Therefore, instead of only gathering information, diplomacy must also distil it usefully and competently.

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However, digital communication has to balance efficiency enhancement through increased speed, and effectiveness enhancement through calculability. However, they strive to promote dialogue with domestic and international publics. Therefore, modern diplomats are unavoidably under pressure to use social media. This means that they are approachable and open to public criticism via digital platforms. Social media exchange with official dialogue partners and interested publics creates a far-reaching network of connections with known and unknown, influential and powerless actors, observers, and participants.

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Currently, politics must be presentable and comprehensible for many publics. The need to communicate quickly and effectively with diverse publics results in oversimplified explanations that fail to reflect the true complexities of the matters at hand. Nevertheless, in all matters that are of major concern for member states, the EU is guided by the intergovernmental working institutions.

These mechanics have an impact on the diplomacy between the member states of the EU. Thus the need for global management has produced diplomacy and diplomats that represent their national interests and supranational aims at the same time. In his chapter Hanns W.

All of these attempt to influence a society or the community of states. Karsten D. Voigt analyses some of these processes in his chapter concerning the EU. Official politics is reduced to attempts to manage the situations that result from incidents outside their sphere of influence. Political participation takes place across borders, and not only in times of crises and wars.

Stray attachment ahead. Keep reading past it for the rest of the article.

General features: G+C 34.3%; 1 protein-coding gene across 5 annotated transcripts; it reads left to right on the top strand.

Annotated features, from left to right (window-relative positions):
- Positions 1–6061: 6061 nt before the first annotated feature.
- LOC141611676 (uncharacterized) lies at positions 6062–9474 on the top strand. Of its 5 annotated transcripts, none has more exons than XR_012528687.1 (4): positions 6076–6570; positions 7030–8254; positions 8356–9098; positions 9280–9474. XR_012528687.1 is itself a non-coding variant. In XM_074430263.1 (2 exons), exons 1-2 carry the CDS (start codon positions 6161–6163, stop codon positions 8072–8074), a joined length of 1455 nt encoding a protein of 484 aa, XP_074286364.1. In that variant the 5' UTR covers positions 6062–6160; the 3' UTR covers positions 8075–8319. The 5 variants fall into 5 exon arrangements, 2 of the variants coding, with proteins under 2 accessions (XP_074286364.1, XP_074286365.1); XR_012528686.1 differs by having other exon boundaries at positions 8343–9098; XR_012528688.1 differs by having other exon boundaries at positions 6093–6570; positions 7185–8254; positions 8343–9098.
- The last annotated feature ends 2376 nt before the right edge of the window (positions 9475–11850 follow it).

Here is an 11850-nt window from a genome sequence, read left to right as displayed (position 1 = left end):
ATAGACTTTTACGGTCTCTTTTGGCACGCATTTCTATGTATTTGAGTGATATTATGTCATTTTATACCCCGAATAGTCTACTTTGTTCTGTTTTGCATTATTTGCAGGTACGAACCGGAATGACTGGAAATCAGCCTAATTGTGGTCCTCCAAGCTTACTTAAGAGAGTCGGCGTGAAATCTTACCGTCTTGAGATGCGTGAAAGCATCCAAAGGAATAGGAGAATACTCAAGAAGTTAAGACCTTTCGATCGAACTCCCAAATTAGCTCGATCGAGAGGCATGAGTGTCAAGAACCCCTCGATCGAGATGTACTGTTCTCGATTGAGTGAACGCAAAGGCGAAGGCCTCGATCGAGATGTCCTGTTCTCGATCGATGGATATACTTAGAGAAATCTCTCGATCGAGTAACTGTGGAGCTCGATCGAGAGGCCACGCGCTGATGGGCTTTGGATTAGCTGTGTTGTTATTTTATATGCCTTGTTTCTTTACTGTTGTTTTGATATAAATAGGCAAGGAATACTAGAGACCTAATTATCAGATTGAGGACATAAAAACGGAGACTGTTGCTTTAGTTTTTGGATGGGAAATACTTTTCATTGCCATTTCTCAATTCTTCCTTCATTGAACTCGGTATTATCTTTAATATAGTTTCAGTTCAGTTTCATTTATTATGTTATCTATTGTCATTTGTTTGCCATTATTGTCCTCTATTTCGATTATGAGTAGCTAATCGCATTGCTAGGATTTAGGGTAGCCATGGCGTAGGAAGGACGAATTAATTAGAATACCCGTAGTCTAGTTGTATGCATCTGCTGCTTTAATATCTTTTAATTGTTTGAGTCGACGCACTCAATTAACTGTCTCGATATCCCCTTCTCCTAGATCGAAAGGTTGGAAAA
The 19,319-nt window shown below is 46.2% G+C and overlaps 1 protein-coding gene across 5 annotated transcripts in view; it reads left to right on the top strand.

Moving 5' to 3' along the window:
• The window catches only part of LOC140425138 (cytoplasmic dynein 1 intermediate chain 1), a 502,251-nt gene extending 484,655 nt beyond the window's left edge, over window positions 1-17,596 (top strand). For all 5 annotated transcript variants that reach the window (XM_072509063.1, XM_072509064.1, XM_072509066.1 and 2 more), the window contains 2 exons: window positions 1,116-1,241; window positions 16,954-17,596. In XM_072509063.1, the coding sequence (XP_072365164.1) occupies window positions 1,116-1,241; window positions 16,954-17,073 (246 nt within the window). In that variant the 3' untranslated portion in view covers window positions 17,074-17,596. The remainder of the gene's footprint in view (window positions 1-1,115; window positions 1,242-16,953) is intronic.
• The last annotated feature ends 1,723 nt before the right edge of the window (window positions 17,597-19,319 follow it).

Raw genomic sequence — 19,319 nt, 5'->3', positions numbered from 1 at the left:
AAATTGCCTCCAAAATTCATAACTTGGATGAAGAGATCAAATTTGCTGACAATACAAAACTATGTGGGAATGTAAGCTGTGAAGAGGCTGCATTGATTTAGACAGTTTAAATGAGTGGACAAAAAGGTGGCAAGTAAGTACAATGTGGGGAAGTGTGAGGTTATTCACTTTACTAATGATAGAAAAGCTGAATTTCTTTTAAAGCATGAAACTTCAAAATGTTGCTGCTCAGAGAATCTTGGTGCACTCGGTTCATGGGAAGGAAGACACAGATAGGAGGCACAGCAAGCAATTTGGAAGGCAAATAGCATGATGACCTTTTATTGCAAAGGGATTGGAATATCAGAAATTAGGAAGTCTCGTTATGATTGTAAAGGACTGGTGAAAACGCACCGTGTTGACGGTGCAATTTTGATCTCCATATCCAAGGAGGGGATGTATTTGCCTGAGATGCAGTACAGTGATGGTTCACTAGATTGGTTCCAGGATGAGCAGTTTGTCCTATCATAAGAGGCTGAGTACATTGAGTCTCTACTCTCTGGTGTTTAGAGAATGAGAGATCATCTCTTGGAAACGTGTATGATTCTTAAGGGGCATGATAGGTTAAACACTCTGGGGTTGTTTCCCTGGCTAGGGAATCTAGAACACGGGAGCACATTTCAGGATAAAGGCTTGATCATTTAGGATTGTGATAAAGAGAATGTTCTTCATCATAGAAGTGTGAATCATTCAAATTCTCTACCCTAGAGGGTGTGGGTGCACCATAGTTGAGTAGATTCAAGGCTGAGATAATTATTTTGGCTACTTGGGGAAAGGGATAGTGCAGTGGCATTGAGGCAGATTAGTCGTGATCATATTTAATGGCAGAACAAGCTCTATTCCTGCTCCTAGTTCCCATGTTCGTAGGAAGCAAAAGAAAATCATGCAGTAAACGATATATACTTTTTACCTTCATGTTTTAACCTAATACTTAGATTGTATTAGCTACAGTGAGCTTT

Here, foreign ministries are hardly poised to moderate negotiations anymore. Presumably, civil society is only occasionally aware of the full impact of globalization on international events. Thus, not only politicians, but also diplomats are forced to suggest actions that promise satisfactory solutions to publics. However, civil society or other actors regularly attempt to take things into their own hands — usually through the institutionalization and organization of publics. This sometimes makes it possible to accomplish aims that had been abandoned by traditional diplomacy.

The achievements of the Paris Climate Conference in , as R. Zaharna points out, would not have been possible and the conference might not have taken place at all without the lobbying of highly active NGOs, which worked together for a long period with politicians and diplomats. Like any other form of governance, diplomacy strives to be successful. Its achievements are measured along predetermined guidelines and are judged on the value of the aims it achieved or failed to realize. However, some parts of national publics still identify with the nation-states of the past. They expect that they will be represented by them and accept that the representation of their interests may lead to substantial conflict with other nation-states.